If that had been allowed, then every driver would defend the inside into every corner and force the attacking car off the track on the exit, so you can’t attempt to overtake around the outside anymore. And you’re never going to be allowed the inside line, so you’re just not allowed to try and overtake. That’s killing racing for me.

Sergio Perez in the gravel at the 2021 Austrian Grand Prix

Perez lost seven positions from his off-track excursion

Andrej Isakovic/AFP via Getty Images

Of all the penalties to give Norris, too, five seconds is the most lenient. It cost him one position in the race, while the incident cost Perez seven right there and then, and could have ended both their races if Perez held his line and stayed on track.

I feel like a bit of perspective of that was lost because Norris is such a popular driver and was having such a great race, so nobody wanted to see his hopes of beating a Mercedes hit. But if that had been the other way round and Norris had those hopes ended by Perez forcing him into the gravel as he tried to take second place around the outside, I’d wager a lot of fans would have called for a penalty.

Once the Norris penalty was given, the one for Perez forcing Charles Leclerc into the gravel at the same corner was inevitable, even if Leclerc came from further back into the braking zone. The one that felt most debatable was the Turn Six incident between the two because Leclerc only got alongside at the very last second and Perez had a snap of oversteer when trying to leave space, but the stewards had set their stall out to be firm on those sorts of moments so it was hardly unexpected or out of keeping with the earlier penalties.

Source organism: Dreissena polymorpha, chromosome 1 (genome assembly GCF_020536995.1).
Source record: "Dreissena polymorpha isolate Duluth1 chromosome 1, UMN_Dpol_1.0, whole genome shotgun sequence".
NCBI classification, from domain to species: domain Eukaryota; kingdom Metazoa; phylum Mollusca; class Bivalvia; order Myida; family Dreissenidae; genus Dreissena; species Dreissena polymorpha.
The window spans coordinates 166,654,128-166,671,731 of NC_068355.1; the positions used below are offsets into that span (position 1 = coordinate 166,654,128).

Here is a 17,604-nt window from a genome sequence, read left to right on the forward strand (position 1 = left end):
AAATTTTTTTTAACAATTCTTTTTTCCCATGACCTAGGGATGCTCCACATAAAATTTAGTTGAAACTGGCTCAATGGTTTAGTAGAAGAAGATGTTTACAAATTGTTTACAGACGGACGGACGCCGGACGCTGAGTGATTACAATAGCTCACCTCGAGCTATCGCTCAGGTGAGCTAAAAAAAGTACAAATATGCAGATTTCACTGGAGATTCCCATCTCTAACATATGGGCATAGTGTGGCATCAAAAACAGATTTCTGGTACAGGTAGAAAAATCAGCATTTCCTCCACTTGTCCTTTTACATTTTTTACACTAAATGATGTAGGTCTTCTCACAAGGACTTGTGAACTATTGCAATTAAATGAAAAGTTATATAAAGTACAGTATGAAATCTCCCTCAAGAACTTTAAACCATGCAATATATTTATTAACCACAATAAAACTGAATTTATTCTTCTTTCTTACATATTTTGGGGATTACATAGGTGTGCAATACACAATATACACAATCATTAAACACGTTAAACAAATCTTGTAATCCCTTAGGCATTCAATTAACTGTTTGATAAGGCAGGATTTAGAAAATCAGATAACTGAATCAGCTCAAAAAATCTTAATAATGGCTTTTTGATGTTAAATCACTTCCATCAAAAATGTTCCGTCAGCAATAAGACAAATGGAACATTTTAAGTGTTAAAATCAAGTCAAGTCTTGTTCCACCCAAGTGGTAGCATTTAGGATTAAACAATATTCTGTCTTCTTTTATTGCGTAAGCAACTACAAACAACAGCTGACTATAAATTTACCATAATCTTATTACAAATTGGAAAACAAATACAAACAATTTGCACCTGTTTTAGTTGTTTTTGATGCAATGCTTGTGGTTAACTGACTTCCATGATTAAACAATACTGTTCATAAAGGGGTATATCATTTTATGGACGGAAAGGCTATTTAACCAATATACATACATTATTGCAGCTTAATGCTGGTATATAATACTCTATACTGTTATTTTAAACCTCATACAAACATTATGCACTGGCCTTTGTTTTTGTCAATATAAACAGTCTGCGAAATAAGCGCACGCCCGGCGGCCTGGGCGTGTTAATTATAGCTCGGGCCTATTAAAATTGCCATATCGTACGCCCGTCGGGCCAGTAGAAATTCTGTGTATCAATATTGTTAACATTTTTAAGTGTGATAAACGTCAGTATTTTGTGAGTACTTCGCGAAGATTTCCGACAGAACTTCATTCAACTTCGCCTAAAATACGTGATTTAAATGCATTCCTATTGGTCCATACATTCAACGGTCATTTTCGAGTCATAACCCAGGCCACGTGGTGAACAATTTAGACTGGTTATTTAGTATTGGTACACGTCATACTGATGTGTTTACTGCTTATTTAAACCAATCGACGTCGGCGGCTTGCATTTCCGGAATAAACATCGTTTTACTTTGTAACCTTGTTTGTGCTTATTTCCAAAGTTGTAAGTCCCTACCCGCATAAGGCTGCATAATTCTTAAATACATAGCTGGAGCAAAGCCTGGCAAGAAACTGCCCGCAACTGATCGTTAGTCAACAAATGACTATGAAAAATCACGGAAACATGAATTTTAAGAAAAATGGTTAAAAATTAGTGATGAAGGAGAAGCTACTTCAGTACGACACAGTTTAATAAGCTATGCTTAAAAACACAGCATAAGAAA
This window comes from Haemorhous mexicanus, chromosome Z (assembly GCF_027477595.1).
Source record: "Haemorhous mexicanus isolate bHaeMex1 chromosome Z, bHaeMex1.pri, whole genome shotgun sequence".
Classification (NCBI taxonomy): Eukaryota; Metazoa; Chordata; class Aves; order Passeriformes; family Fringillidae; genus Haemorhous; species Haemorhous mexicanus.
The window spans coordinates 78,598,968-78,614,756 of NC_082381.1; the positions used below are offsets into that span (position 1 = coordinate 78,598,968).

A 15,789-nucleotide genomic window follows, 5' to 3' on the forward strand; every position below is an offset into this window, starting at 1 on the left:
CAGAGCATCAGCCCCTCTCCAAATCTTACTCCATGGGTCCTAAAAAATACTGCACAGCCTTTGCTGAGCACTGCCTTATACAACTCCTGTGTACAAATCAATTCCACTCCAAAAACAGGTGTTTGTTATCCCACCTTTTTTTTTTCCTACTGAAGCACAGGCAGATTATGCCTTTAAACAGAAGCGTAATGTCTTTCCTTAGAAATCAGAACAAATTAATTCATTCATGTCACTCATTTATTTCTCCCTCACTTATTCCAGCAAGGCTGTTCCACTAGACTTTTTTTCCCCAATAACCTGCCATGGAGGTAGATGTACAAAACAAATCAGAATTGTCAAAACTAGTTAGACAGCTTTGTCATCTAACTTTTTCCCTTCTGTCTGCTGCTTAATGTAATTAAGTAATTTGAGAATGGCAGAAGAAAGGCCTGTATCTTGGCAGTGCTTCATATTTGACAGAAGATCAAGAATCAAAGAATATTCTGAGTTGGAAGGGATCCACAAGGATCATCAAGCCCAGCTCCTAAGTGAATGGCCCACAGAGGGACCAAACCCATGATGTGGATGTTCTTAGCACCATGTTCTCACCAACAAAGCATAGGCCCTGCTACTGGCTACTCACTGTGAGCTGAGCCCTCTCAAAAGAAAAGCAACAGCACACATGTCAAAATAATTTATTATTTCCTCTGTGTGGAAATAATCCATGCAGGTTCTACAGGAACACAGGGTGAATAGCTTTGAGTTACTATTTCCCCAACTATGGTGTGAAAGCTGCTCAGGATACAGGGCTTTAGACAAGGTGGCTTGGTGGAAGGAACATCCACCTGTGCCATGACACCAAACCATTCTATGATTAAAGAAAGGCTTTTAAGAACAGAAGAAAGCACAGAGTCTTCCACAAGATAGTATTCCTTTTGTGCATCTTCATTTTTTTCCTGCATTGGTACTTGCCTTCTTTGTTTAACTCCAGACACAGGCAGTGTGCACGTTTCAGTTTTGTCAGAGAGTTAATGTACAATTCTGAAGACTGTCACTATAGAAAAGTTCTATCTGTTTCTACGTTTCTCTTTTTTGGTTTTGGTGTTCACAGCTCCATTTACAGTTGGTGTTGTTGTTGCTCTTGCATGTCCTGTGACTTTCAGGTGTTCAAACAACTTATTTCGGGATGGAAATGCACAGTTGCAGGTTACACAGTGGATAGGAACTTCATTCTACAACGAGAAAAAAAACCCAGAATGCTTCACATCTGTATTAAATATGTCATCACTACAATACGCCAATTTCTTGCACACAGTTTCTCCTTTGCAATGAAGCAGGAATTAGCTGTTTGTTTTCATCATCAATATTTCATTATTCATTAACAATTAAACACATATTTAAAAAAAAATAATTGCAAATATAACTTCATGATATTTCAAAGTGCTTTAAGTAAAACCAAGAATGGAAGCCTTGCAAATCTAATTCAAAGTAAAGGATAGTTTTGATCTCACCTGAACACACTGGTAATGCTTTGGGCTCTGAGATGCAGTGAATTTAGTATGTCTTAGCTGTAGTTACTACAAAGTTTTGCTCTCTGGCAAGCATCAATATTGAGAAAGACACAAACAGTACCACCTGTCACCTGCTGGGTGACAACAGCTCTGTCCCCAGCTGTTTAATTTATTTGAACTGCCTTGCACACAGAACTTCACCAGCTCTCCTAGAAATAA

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And this is when we get to the main point I promised: The stewards were consistent, and that is something they should actually be credited for.

Once they gave the Norris penalty, they stuck with that approach for the rest of the race. Michael Masi might be a constant in choosing what gets sent to the stewards, but the stewards themselves can differ from each race, much in the way that you never have the same referee for every game of a football season.

And while football can offer an example of how you need to react, I think rugby is a better one. Firstly, there’s a lot of respect for the officials in rugby, and rightly so. Without them policing the game, the game wouldn’t happen. The same goes for racing at such a high level.